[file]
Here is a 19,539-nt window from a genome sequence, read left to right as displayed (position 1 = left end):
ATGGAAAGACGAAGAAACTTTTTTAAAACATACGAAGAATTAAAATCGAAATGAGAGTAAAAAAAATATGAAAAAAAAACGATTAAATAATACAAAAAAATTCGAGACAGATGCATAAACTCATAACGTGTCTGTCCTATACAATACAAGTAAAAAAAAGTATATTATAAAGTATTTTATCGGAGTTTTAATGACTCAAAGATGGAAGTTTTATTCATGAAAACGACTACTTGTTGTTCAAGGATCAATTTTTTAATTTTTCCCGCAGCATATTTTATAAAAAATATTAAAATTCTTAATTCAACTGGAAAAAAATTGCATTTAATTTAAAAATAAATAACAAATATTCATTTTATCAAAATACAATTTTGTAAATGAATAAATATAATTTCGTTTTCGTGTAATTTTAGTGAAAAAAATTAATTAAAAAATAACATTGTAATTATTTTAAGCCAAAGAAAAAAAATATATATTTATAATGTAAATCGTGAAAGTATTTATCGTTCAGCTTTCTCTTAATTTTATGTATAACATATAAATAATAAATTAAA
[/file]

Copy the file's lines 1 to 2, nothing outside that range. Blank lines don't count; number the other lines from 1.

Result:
Here is a 19,539-nt window from a genome sequence, read left to right as displayed (position 1 = left end):
ATGGAAAGACGAAGAAACTTTTTTAAAACATACGAAGAATTAAAATCGAAATGAGAGTAAAAAAAATATGAAAAAAAAACGATTAAATAATACAAAAAAATTCGAGACAGATGCATAAACTCATAACGTGTCTGTCCTATACAATACAAGTAAAAAAAAGTATATTATAAAGTATTTTATCGGAGTTTTAATGACTCAAAGATGGAAGTTTTATTCATGAAAACGACTACTTGTTGTTCAAGGATCAATTTTTTAATTTTTCCCGCAGCATATTTTATAAAAAATATTAAAATTCTTAATTCAACTGGAAAAAAATTGCATTTAATTTAAAAATAAATAACAAATATTCATTTTATCAAAATACAATTTTGTAAATGAATAAATATAATTTCGTTTTCGTGTAATTTTAGTGAAAAAAATTAATTAAAAAATAACATTGTAATTATTTTAAGCCAAAGAAAAAAAATATATATTTATAATGTAAATCGTGAAAGTATTTATCGTTCAGCTTTCTCTTAATTTTATGTATAACATATAAATAATAAATTAAA